To Apply For SSI or SSD Disability Benefits, Where do I Start?
Recently, an individual posted this statement in a Social Security Disability forum. "I need to apply for SSI or SSD but I do not know where to start, I have no medical insurance or anything'I do not even have enough money to pay for the medication that the clinic gives me."
This should not stop anyone from filing for disability benefits with the Social Security Administration. Social Security has two disability programs that can help individuals who have become unable to work due to a disabling condition. Both Social Security Disability (SSD) and Supplemental Security Income disability (SSI) have the same application process, as well as the same medical disability evaluation process.
So where does an individual start? All disability applicants must first file an application with Social Security. At the time of their disability interview, a Social Security claims representative will evaluate their case to determine if they might be eligible for SSD, SSI, or both programs.
Once the claims representative, or CR, gathers all of an individual's medical information and work history they send the disability claim along with all necessary disability forms to a state disability agency for a medical determination. This agency is known in most states as DDS, or disability determination services and it is here that that claims are assigned to disability examiners for decision processing.
While it is better for an individual to have a medical treatment history, it is not necessary for a disability determination strictly from a Social Security standpoint. Social Security basically needs to have a current medical status of an individual's medical and/or mental condition and how the impairment or impairments are affecting their ability to function.
Social Security Disability is based upon residual functional capacity rather than specific conditions. Disability examiners use a standardized disability evaluation handbook that contains impairment listings for all body systems that include the medical evidence and limitations needed to meet or equal an impairment listing.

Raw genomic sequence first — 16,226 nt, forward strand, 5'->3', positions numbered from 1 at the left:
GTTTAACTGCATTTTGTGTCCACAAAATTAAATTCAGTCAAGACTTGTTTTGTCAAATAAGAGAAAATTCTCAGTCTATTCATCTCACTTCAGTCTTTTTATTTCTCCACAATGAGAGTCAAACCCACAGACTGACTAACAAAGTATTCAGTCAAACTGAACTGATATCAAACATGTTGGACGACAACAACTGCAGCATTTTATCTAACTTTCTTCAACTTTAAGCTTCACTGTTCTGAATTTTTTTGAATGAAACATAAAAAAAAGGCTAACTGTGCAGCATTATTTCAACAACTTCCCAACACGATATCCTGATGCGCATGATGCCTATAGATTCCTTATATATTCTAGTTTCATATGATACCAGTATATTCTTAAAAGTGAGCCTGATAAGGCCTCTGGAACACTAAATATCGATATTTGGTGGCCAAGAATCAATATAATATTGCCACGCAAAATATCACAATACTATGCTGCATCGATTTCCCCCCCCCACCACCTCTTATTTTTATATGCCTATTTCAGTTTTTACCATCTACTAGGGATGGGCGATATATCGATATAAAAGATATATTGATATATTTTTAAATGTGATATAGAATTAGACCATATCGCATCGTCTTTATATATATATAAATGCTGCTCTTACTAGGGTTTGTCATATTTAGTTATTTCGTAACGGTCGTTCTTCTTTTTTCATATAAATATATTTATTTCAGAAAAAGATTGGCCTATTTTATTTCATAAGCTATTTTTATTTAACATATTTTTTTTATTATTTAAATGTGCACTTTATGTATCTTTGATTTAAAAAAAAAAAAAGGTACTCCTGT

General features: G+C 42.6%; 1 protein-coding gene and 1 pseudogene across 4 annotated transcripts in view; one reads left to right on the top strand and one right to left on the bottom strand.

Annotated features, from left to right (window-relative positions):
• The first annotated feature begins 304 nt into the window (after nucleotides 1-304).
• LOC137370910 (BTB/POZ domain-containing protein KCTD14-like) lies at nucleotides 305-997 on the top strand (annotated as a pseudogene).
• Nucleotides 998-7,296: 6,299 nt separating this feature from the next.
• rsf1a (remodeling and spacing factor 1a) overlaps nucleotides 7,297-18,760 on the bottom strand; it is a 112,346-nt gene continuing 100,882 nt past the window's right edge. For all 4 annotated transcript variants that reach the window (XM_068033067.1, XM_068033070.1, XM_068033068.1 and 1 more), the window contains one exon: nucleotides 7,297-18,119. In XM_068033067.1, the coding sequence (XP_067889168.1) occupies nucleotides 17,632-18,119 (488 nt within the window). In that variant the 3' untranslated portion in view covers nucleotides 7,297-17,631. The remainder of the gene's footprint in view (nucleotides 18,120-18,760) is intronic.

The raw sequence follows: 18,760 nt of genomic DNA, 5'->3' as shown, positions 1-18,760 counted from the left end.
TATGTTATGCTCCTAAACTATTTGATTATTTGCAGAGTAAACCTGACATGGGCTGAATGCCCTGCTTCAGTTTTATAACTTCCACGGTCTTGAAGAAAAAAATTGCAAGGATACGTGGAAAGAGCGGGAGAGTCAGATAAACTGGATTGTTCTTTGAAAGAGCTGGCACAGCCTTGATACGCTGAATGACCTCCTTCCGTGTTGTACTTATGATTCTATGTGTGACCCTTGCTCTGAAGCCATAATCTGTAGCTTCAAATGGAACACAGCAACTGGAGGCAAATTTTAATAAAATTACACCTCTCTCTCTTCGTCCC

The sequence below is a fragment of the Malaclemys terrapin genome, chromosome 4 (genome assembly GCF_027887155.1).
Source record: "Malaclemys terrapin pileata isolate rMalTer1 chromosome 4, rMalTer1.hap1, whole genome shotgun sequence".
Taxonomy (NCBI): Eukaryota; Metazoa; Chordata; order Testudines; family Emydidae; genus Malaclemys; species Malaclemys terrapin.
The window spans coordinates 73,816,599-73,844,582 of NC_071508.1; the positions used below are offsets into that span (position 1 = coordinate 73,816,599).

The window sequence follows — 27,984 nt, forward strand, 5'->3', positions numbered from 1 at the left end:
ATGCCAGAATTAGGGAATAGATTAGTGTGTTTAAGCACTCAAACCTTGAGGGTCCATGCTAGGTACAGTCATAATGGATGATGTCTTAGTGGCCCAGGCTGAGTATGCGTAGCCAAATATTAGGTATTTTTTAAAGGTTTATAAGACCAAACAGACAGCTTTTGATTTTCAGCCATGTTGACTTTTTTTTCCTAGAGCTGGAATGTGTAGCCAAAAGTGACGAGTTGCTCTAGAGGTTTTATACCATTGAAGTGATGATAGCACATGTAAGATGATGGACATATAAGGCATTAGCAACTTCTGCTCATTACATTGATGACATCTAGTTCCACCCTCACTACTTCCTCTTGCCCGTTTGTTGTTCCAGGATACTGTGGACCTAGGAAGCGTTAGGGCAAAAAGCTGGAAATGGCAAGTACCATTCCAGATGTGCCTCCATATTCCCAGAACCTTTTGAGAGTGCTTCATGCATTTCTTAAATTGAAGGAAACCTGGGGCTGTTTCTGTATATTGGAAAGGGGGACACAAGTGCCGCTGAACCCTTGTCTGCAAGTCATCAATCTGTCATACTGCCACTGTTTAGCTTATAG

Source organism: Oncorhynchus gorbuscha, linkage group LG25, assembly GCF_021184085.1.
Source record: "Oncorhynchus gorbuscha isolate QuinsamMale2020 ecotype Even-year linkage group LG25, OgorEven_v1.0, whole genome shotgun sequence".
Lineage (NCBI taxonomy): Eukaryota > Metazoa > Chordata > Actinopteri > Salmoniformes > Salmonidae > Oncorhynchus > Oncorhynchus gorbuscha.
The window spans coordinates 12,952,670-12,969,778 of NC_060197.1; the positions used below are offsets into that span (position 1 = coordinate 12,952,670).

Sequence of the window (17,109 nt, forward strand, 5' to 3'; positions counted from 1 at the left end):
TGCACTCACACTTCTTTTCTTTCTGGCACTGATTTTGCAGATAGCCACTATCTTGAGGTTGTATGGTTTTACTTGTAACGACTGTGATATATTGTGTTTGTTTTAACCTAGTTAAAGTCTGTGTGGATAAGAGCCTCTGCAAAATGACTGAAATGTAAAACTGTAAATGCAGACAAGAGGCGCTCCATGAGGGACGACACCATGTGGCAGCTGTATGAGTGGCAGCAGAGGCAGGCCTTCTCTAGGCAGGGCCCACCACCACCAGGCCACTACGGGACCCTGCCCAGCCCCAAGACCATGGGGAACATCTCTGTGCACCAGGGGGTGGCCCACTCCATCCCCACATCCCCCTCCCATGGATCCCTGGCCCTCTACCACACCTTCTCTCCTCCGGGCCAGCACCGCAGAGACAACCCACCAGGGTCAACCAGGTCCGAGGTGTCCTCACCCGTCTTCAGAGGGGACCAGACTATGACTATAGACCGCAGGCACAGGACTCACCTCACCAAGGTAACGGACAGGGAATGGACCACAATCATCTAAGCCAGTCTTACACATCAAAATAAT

If a disability examiner determines that the applicant does not have enough current medical information to make a disability determination, they have to obtain that information through a consultative examination, or possibly several consultative examinations. Consultative examinations are performed by physicians who are paid by Social Security to give them a status of an individual's current medical and/or mental condition.
And while these examinations give the disability examiner what they need for their disability decision, they are not meant to be any kind to treatment for the disability applicant and, for that matter, they generally do not lead to an approval of disability benefits for the applicant.
This is why it is always advisable to have some type of medical treatment records to support a disability claim, even if it is just hospital or medical clinic notes. At least these physicians have spent more than a couple of minutes with the disability applicant and may have had objective medical testing done.
That being said, consultative examinations are better than no medical information at all. Sometimes they do lead to an approval of disability benefits and these examinations do provide medical information for an applicant's disability case should they decide to appeal their claim.
Once the disability examiner gets enough current medical and functional information (usually obtained from questionnaires completed by the applicant and the person they have listed as their third party contact), they can determine if an individual meets or equals an impairment listing.
If they do not, the disability examiner must consider if the disability applicant is able to perform any of their past work, or if they are capable of performing any other kind of work in the general economy considering their residual functional capacity (i.e. what they can still do physically or mentally), education, age, and work history. If they are not able to perform any work due to the restrictiveness of their disabling conditions, they may be found disabled.
Now, back to the above individual's specific situation. This individual does appear to have some medical information from the clinic they are receiving medical treatment from, even if they cannot afford their medication. These clinic notes will mostly likely mention what medications the individual should be taking and the clinic doctors have at least spent some time with the disability applicant--which is better for their disability case than the opinion of a consultative examination doctor who has never treated them and has only spent ten minutes with them.
The most important point to remember is that if an individual is not able to work because of a disabling condition, they should file for disability even if they have very little or no medical information. Even if they are denied initially, the odds of being approved are good if a disability applicant follows the Social Security Disability appeal process to the point of having an administrative law judge disability hearing.
About the Author: Tim Moore is a former Social Security Disability Examiner in North Carolina, has been interviewed by the NY Times and the LA Times on the disability system, and is an Accredited Disability Representative (ADR) in North Carolina. For assistance on a disability application or Appeal in NC, click here.
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